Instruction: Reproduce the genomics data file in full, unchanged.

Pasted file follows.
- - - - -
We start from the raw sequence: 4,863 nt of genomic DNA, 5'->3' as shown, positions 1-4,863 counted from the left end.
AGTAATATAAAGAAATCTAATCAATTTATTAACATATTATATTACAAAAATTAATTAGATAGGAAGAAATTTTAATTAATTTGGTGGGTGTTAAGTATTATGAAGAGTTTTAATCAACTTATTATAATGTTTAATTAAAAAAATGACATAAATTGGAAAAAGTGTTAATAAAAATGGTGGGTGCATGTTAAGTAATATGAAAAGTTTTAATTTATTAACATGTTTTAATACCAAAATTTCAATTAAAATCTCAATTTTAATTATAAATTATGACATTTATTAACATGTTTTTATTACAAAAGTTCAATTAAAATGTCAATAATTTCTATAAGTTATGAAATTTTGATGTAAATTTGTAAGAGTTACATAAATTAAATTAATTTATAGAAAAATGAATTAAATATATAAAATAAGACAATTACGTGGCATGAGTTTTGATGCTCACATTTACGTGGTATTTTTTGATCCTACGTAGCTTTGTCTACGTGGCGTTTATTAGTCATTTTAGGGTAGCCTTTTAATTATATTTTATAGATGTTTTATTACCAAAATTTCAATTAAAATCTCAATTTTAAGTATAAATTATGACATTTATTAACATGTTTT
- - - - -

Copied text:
We start from the raw sequence: 4,863 nt of genomic DNA, 5'->3' as shown, positions 1-4,863 counted from the left end.
AGTAATATAAAGAAATCTAATCAATTTATTAACATATTATATTACAAAAATTAATTAGATAGGAAGAAATTTTAATTAATTTGGTGGGTGTTAAGTATTATGAAGAGTTTTAATCAACTTATTATAATGTTTAATTAAAAAAATGACATAAATTGGAAAAAGTGTTAATAAAAATGGTGGGTGCATGTTAAGTAATATGAAAAGTTTTAATTTATTAACATGTTTTAATACCAAAATTTCAATTAAAATCTCAATTTTAATTATAAATTATGACATTTATTAACATGTTTTTATTACAAAAGTTCAATTAAAATGTCAATAATTTCTATAAGTTATGAAATTTTGATGTAAATTTGTAAGAGTTACATAAATTAAATTAATTTATAGAAAAATGAATTAAATATATAAAATAAGACAATTACGTGGCATGAGTTTTGATGCTCACATTTACGTGGTATTTTTTGATCCTACGTAGCTTTGTCTACGTGGCGTTTATTAGTCATTTTAGGGTAGCCTTTTAATTATATTTTATAGATGTTTTATTACCAAAATTTCAATTAAAATCTCAATTTTAAGTATAAATTATGACATTTATTAACATGTTTT